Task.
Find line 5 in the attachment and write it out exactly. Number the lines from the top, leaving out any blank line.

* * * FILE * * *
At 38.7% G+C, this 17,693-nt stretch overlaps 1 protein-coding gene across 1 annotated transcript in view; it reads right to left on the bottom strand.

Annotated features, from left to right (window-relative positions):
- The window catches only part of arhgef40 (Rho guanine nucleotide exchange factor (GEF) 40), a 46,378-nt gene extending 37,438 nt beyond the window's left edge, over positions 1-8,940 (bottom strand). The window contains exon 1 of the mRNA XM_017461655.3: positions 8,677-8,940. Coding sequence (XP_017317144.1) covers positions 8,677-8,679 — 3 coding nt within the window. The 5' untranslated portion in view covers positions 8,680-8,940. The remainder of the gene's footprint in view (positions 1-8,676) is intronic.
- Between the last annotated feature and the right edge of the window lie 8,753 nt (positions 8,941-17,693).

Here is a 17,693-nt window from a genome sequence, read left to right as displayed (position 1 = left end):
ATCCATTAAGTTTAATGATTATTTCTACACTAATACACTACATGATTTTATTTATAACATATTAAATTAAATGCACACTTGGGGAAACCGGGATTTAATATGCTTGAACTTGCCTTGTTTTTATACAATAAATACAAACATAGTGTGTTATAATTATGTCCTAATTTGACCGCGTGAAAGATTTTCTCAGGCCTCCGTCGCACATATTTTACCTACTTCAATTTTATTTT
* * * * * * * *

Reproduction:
Here is a 17,693-nt window from a genome sequence, read left to right as displayed (position 1 = left end):